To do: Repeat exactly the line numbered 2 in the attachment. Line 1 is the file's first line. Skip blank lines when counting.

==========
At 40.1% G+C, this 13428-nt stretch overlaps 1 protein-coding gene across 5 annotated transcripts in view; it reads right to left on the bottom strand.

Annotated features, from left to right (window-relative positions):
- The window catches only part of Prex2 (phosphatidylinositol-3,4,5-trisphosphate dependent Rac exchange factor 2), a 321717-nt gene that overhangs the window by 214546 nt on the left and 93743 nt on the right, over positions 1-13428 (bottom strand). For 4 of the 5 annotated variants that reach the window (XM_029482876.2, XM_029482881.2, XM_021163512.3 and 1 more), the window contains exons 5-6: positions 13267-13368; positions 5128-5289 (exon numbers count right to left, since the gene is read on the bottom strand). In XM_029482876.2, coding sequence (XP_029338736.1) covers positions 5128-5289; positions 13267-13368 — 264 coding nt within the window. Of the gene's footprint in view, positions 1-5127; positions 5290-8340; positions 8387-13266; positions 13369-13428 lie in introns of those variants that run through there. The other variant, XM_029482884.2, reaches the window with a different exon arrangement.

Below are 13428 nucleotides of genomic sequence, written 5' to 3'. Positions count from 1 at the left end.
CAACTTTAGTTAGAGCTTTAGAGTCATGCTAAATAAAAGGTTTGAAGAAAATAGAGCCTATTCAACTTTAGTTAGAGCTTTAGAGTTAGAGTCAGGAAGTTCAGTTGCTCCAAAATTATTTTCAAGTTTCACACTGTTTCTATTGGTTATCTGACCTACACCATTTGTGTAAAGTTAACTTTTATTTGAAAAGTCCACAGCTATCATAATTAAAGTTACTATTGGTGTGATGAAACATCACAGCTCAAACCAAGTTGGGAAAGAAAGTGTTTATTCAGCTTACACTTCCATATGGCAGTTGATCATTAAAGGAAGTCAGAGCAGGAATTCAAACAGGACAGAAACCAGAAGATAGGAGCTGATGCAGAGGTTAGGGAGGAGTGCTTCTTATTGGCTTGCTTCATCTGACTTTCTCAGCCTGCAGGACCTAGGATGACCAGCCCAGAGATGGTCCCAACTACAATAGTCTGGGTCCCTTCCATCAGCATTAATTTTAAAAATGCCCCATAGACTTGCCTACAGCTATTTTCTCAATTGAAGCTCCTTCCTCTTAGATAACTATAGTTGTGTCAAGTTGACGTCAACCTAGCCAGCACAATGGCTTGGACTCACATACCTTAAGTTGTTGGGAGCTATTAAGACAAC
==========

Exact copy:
Annotated features, from left to right (window-relative positions):